But what is the current benchmark for CD dietetic management? BSG guidelines2 make two recommendations: “Patients with CD require follow-up by a dietitian and/or clinician with an interest or expertise in this field” and “When adherence is questioned, it should be reviewed by a dietitian. The National Institute for Health and Care Excellence (NICE) guidelines3 are equally ambiguous. This leaves a wide scope for interpretation, primarily due to an absence of evidence about dietetic interventions. We need to revisit dietetic management of CD with the same attention to detail that other gastroenterological conditions have recently been afforded (eg, irritable bowel syndrome4). The nuances of consultation—the professional involved, dietary counselling techniques, content of patient information materials—need examination also. Alternatives to the traditional 1:1 consultation need to be considered. For instance, dietetic counselling is often performed in group sessions with multiple patients, a similar arrangement to that successfully implemented via video conferencing for pulmonary rehabilitation in Scotland.5

Beyond CD, the COVID-19 pandemic has driven rapid introduction of telemedicine in gastroenterology far in advance of the existing evidence. This necessarily rapid implementation of telemedicine has leapfrogged the usual pace of NHS service development; by comparison, the implementation of a home parenteral nutrition telemedicine service pre-COVID took nearly 2 years.6

Many benefits of telemedicine are clear: convenience for patients (and clinicians), reduced time, cost and stress of travel and the considerable impact on greenhouse gas emissions from private transport, still the preferred method of patient travel.5 6 However, there are known shortcomings and risks of telemedicine. Many patients would not choose a telemedicine appointment; during a trial of telemedicine gastroenterology follow-up appointments in Israel during the COVID-19 pandemic, only 20% of patients chose telemedicine approaches, with the rest preferring to defer their appointment.7 Those avoiding telemedicine were more likely to be older or men, and there is a risk of entrenching inequities in care through technological rollout. Moreover, patients report concerns with telemedicine consultations, including the lack of clinical examination, feeling uncomfortable sharing more personal information and technical issues compromising consultation quality.5 7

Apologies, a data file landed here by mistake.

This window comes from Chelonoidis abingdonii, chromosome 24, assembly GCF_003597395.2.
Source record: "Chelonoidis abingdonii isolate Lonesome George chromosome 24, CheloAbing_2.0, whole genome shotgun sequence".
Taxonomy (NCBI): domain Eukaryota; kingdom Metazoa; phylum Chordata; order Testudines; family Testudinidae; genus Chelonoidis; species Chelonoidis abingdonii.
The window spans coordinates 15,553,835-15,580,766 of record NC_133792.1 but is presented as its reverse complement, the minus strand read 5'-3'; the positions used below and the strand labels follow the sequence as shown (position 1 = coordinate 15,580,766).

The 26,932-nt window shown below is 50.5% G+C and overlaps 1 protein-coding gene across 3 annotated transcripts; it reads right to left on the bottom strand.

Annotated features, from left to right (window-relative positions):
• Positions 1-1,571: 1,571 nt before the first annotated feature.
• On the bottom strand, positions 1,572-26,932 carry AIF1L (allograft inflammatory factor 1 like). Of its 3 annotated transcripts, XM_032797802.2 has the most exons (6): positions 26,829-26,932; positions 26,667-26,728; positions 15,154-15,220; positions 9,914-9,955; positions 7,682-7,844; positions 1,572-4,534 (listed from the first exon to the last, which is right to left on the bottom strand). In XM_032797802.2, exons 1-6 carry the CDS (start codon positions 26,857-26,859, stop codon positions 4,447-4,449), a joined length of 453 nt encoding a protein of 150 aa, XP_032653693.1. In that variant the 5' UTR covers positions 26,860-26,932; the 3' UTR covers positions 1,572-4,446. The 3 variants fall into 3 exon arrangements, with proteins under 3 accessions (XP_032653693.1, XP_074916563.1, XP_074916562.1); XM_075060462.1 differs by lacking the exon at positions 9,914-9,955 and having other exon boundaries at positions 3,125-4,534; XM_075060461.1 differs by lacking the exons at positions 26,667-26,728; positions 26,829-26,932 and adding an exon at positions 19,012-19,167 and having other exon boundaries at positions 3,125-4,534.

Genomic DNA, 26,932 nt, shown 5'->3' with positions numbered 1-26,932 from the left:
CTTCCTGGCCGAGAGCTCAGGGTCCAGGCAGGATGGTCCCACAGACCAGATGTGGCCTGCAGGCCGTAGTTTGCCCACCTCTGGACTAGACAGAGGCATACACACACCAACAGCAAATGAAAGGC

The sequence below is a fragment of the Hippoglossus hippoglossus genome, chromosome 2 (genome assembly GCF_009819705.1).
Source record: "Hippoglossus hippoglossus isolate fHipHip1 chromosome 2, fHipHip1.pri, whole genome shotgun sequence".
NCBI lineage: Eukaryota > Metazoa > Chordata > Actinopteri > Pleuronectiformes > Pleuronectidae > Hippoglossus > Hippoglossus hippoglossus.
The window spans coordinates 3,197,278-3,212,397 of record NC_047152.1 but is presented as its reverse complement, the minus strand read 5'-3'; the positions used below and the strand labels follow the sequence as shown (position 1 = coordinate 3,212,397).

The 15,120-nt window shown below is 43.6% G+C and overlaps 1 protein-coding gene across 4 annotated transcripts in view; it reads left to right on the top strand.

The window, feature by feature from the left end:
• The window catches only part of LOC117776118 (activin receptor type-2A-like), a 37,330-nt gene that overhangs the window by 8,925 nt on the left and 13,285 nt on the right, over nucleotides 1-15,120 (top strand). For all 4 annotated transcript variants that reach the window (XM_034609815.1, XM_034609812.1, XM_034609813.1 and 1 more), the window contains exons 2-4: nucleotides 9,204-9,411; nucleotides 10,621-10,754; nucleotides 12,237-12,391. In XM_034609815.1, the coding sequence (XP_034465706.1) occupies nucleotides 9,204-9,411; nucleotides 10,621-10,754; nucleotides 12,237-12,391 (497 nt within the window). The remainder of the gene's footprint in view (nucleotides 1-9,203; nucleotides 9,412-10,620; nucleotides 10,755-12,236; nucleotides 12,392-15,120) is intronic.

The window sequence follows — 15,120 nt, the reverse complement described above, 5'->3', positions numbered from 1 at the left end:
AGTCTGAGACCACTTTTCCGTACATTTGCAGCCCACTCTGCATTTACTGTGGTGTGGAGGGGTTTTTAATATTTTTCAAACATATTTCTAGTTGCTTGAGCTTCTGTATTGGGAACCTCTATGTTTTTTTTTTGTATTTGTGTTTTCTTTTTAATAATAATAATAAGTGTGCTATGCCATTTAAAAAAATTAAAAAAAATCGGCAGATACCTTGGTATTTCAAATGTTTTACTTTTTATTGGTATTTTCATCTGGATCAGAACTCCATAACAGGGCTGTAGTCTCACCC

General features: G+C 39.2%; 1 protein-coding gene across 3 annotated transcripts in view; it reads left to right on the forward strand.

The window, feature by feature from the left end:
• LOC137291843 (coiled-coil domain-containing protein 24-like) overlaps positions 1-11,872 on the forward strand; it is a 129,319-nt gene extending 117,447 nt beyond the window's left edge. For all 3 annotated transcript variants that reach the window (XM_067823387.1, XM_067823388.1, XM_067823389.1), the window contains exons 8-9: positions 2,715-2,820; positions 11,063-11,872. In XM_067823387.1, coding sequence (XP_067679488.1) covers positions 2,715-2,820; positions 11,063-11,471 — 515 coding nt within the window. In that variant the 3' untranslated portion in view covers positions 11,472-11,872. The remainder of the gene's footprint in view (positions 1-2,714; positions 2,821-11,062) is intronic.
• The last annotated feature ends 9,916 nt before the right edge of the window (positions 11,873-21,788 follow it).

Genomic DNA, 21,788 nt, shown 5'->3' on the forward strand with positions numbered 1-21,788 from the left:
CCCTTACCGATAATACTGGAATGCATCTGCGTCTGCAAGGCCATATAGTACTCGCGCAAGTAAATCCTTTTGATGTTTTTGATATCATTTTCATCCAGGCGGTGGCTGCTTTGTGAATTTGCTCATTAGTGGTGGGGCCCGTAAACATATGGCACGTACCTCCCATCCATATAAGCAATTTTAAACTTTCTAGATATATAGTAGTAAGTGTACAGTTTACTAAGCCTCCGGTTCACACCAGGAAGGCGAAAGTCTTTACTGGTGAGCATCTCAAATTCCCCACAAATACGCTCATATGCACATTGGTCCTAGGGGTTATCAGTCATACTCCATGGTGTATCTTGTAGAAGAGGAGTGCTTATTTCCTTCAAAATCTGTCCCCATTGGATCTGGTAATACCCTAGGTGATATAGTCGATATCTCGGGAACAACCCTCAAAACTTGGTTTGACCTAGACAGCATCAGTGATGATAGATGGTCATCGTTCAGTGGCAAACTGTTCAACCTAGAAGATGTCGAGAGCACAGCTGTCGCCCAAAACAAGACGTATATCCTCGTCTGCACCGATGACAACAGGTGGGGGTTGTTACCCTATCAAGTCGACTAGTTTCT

By necessity, telemedicine has been introduced to almost all gastroenterology services in the past year; however, it is important to match the mode of care to the patient, with some patient groups more appropriately assessed face to face.7 8 Post-COVID, further research and service evaluation are urgently needed to fully appreciate the risks and benefits of telemedicine in specific gastroenterology services to ensure potential deleterious consequences are identified.

This study, led by dietitian researchers and delivered by the multidisciplinary team, makes a valuable contribution both to CD management and to the use of telemedicine more widely. It also highlights the paucity of evidence we have to inform quality criteria for CD dietetic care. We need more high-quality multidisciplinary research like this, driven by dietitians, physicians, and patients, to inform how we deliver the cornerstone of CD management: the GFD.

Ethics statements

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References

Footnotes

  • Twitter @Doctorfitz

  • Contributors LV and MF conceived and wrote the article.

  • Funding The authors have not declared a specific grant for this research from any funding agency in the public, commercial or not-for-profit sectors.

  • Competing interests None declared.

  • Provenance and peer review Commissioned; externally peer reviewed.